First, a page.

today included in a chocolate factory, whose owners have fortunately
decided to keep the most striking elements of the former accordion
manufacture. The trekzak made in Lichtervelde was extremely popular
and was sold in Canada and the United States. After the First World
War, Felix' son, Eugène (1894-1944), increased the production of the
Lichterveldenaar. He was shot by the Germans during the Second World
War, which ended the production of the Callewaert accordions.
The famous inventor Karel Van De Poele (1846-1892) was born in Lichtervelde. Aged 23, he moved to the United States where he specialized in electricity and lighting. He registered hundreds of patents and is the inventor of the trolley system.
Lichtervelde is the birth town of the cyclist Henri "Ritte" Van
Lerberghe (1891-1966), the famous winner of the 1919 Tour of Flanders.
Van Lerberghe won the fifth stage of Tour de France in Bayonne in 1913
and ranked second in Tour of Flanders in 1914. When Tour of Flanders
resumed in 1919, Van Lerberghe came directly from the battlefield of
Yser to the start of the race. He had to lend a bicycle and shouted
before the start that he would ride all his competitors to hell; they
laughed and did not care until Van Lerberghe attacked on the hill of
Ichtegem. Arriving close to the finish line in Gentbrugge, he stopped
at a pub and ordered "a few" beers; the director of the race finally
commissionned Ritte's coach to fetch him in the pub, which was made
with a bit of force. Completely drunk, Ritte crossed the finish line
walking and told the spectators to go home because he had half a day
advance on the others. His advance was indeed 14 minutes, not
including those lost in the pub.
In 2004, Lichtervelde was elected "Village of the Tour" and a well-deserved commemorative plaque celebrating Vanlerberghe was inaugurated.
The cyclist Gilbert Desmet (b. 1931), known as Smetje van Lichtervelde was a subtopper (below the top) in the late 1950s - early 1960s. He won several local races, but also Paris-Tours and Kuurne-Brussels-Kuurne (1958), the Flèche Wallonne and the Quatre Jours de Dunkerque (1964); he wore the yellow jersey in Tour de France for two days in 1956 and twelve days in 1963, and ranked fourth in 1962.
Ivan Sache, 25 June 2006
The coat of arms of Lichtervelde is "Azure a chief argent seven ermines 4 + 3".
The municipal website says that until the end of the Ancient Regime, the municipality used the arms of the Lichtervelde family, which has in chief two rows of seven and eight ermine spots. In 1841, an administrative mistake made that the coat of arms of Lichtervelde has in chief two rows of four and three ermines; the error was never corrected.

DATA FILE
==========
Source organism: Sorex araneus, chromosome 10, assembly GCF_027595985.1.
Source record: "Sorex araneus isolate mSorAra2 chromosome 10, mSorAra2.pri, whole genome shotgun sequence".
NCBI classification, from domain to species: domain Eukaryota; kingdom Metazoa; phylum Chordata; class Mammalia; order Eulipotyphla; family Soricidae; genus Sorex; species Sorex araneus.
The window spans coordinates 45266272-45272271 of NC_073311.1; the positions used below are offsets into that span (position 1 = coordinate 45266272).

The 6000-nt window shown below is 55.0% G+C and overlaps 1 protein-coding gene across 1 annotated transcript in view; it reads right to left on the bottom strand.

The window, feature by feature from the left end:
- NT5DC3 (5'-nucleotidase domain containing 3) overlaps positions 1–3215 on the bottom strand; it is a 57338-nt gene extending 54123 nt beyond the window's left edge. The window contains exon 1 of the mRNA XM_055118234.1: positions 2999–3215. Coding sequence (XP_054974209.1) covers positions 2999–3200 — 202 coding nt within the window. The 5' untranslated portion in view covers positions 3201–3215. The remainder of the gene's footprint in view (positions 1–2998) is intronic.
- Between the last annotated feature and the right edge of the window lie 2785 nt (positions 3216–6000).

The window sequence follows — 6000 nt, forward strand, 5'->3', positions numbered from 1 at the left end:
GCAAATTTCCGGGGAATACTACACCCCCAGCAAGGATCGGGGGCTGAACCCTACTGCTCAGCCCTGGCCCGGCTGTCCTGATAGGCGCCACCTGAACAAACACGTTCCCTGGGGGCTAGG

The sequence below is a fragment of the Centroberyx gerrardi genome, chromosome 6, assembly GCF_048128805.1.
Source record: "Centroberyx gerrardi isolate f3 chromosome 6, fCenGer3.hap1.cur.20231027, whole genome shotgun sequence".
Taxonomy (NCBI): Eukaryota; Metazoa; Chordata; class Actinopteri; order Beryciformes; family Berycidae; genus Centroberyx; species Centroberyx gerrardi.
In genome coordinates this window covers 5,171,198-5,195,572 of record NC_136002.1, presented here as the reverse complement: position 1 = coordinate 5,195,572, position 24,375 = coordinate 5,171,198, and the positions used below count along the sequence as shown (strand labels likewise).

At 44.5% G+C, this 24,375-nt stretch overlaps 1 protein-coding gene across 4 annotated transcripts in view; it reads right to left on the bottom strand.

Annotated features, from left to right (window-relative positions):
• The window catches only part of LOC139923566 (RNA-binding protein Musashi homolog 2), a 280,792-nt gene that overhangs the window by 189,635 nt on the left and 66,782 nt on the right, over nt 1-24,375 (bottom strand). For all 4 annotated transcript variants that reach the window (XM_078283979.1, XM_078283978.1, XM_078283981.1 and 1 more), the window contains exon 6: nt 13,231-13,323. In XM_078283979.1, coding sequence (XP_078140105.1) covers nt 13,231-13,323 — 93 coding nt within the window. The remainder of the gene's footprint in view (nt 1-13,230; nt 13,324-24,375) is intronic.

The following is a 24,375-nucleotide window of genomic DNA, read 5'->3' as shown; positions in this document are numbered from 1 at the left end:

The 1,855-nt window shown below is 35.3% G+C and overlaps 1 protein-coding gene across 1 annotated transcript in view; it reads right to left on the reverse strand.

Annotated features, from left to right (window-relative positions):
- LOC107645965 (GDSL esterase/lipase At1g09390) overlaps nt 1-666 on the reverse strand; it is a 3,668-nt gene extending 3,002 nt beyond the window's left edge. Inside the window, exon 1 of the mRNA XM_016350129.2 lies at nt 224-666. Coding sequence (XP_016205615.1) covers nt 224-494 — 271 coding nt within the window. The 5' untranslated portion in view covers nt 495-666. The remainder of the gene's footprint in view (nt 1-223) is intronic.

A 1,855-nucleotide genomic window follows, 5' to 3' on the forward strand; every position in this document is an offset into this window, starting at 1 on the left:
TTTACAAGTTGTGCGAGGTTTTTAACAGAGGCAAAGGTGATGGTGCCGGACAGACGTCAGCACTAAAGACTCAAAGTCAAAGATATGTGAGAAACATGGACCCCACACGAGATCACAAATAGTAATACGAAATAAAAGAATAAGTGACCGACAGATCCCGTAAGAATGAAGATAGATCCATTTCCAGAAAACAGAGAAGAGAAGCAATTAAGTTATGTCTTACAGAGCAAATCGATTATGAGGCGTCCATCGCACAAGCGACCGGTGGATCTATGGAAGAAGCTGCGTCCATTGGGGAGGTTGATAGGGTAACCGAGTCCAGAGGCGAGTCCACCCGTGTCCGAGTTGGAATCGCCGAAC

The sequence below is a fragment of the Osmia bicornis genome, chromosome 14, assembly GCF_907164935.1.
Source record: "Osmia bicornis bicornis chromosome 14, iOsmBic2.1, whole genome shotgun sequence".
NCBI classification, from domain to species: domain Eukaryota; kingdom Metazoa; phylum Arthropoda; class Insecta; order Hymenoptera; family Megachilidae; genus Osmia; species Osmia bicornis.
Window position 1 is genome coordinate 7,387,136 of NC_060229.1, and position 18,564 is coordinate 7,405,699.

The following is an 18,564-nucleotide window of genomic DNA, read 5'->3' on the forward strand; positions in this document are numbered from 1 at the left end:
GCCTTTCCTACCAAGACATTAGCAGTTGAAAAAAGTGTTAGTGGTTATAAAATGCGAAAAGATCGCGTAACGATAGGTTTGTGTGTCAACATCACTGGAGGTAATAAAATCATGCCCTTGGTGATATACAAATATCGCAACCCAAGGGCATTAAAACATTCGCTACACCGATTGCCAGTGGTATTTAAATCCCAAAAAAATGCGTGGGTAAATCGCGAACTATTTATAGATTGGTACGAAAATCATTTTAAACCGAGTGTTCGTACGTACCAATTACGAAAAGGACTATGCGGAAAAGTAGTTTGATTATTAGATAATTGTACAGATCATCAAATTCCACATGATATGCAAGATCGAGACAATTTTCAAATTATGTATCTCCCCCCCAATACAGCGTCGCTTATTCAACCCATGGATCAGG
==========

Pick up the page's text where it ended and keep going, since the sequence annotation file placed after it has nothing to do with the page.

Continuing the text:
The Gelre Armorial, shows:
- "Azure a chief ermine", for Roger of Lichtervelde (Die He. v. Lichtervelt, #948, folio 80v);
- "Azure a chief ermine (Lichtervelde) a dove rising argent", for Louis of Lichtervelde, lord of Koolskamp (Die H. v. Coolscamp, #967, folio 81v);
- "Halluin, the lions armed and crowned or an escutcheon azure a chief ermine (Lichtervelde)", for Gerard of Halluin, lord of Lichtervelde (v. Haellwyn, #990, folio 82r).
The coat of arms still used by the Lichtervelde family is indeed shown with a chief ermine, that is a non-defined number of ermine spots.
It is possible that the Lichtervelde municipal website misinterpreted the Lichtervelde family arms, since it claims that the "true" arms of Lichtervelde are used by the municipality of Koolskamp (now part of Ardooie, which uses the former Koolskamp arms in the second and third quarters of its arms). Servais indeed shows the arms of Koolskamp with a not-defined number of ermine spots (and gives 7 May 1840 as the date of the grant to Lichtervelde). To make the things even simpler, the arms of Koolskamp also experienced an administrative mistake: the chief was replaced by a white field as height as the blue field in 1824 and the error was not corrected by the grant of 1846.
Anyway, the Lichtervelde 1840-1 mistake was probably the specification of a number of ermine spots in the chief of the arms.
The Lichtervelde family arms have inspired other municipal arms representing places they ruled in the past: Koolskamp, Esen (now part of Diksmuide), Moerzeke (now part of Hamme) and Zarren (now part of Kortemark).
Arnaud Leroy, Pascal Vagnat & Ivan Sache, 25 August 2007